There is satisfactory evidence that many, professing to be original witnesses of the Christian miracles, passed their lives in labours, dangers, and sufferings, voluntarily undergone in attestation of the accounts which they delivered, and solely in consequence of their belief of those accounts; and that they also submitted, from the same motives, to new rules of conduct.
Of the authenticity of the scriptures.
Not forgetting, therefore, what credit is due to the evangelical history, supposing even any one of the four Gospels to be genuine; what credit is due to the Gospels, even supposing nothing to be known concerning them but that they were written by early disciples of the religion, and received with deference by early Christian churches; more especially not forgetting what credit is due to the New Testament in its capacity of cumulative evidence; we now proceed to state the proper and distinct proofs, which show not only the general value of these records, but their specific authority, and the high probability there is that they actually came from the persons whose names they bear.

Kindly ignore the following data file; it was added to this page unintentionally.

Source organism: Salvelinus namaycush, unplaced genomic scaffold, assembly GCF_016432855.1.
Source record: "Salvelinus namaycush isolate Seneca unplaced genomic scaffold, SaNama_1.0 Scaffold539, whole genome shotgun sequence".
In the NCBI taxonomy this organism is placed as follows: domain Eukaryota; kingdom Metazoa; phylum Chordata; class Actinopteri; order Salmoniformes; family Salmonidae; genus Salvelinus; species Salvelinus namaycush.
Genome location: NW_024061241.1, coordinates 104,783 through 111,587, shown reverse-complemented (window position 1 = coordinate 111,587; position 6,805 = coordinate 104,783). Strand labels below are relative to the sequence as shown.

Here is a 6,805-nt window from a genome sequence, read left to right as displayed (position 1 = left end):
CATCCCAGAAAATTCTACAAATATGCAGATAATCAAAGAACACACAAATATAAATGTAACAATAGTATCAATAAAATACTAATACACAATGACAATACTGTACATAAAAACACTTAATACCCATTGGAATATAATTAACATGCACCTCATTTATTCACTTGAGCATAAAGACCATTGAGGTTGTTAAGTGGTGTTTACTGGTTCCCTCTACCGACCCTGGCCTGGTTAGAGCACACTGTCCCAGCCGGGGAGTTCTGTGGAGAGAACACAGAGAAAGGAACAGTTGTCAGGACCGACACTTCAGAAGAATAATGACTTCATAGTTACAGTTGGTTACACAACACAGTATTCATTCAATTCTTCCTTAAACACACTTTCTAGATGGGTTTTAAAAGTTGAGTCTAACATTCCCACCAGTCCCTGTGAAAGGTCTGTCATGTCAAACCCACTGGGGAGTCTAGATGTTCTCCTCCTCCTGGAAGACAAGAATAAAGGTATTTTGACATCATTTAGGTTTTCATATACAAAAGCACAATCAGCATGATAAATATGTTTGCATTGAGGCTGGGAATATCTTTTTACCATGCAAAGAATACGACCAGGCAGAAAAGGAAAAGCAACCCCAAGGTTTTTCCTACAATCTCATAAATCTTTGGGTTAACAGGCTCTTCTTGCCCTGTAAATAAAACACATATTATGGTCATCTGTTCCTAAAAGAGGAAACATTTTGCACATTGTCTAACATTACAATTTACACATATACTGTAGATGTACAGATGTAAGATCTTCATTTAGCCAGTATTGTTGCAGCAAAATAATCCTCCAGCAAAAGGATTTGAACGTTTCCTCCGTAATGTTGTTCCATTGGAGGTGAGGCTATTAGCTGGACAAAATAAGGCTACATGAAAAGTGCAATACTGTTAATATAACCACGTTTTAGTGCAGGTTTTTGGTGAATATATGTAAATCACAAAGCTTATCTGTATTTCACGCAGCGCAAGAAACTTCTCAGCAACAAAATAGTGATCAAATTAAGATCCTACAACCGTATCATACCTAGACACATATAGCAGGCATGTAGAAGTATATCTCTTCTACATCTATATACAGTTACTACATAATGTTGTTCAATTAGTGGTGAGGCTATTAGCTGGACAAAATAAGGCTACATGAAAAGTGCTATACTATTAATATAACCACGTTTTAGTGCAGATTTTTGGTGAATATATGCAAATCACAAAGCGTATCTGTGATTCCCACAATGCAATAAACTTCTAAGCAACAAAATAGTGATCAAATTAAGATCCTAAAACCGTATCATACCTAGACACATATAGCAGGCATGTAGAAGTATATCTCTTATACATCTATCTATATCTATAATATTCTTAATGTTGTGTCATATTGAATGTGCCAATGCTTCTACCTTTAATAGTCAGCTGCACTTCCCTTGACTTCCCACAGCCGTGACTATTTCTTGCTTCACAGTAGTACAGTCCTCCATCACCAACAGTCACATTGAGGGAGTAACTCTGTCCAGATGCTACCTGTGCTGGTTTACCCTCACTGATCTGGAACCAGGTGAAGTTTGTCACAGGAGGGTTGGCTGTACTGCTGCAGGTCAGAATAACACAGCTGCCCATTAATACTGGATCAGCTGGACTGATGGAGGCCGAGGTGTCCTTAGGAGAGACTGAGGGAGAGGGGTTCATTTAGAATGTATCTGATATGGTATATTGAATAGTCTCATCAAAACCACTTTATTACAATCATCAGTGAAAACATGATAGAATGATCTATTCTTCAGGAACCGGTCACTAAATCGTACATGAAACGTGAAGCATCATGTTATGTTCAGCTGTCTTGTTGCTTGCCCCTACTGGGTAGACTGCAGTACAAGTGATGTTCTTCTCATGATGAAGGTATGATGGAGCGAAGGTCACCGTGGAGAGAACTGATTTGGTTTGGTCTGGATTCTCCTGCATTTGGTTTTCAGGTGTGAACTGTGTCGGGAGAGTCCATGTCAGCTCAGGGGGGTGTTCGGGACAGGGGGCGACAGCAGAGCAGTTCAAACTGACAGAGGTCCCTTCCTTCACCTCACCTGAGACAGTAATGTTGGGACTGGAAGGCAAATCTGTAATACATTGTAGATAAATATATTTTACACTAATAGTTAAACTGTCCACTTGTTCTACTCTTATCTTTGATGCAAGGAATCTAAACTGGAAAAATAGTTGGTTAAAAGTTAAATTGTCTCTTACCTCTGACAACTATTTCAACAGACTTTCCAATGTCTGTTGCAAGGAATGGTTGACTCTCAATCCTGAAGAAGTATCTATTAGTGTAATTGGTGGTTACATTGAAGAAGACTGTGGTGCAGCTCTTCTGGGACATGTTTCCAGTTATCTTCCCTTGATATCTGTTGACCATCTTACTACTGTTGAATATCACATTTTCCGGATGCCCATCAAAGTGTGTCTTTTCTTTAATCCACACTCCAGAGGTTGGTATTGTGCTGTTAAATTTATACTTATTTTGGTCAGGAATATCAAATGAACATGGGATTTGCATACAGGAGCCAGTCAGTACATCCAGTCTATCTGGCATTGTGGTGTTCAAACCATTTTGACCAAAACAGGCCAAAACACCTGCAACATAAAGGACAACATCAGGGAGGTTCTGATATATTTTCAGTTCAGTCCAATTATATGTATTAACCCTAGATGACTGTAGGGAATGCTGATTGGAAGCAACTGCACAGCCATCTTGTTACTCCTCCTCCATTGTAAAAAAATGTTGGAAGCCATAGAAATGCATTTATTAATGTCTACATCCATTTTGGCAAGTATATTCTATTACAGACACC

There are, however, a few preliminary reflections, by which we may draw up with more regularity to the propositions upon which the close and particular discussion of the subject depends. Of which nature are the following:
I. We are able to produce a great number of ancient manuscripts, found in many different countries, and in countries widely distant from each other, all of them anterior to the art of printing, some Certainly seven or eight hundred years old, and some which have been preserved probably above a thousand years.* We have also many ancient versions of these books, and some of them into languages which are not at present, nor for many ages have been, spoken in any part of the world. The existence of these manuscripts and versions proves that the Scriptures were not the production of any modern contrivance. It does away also the uncertainty which hangs over such publications as the works, real or pretended, of Ossian and Rowley, in which the editors are challenged to produce their manuscripts and to show where they obtained their copies. The number of manuscripts, far exceeding those of any other book, and their wide dispersion, afford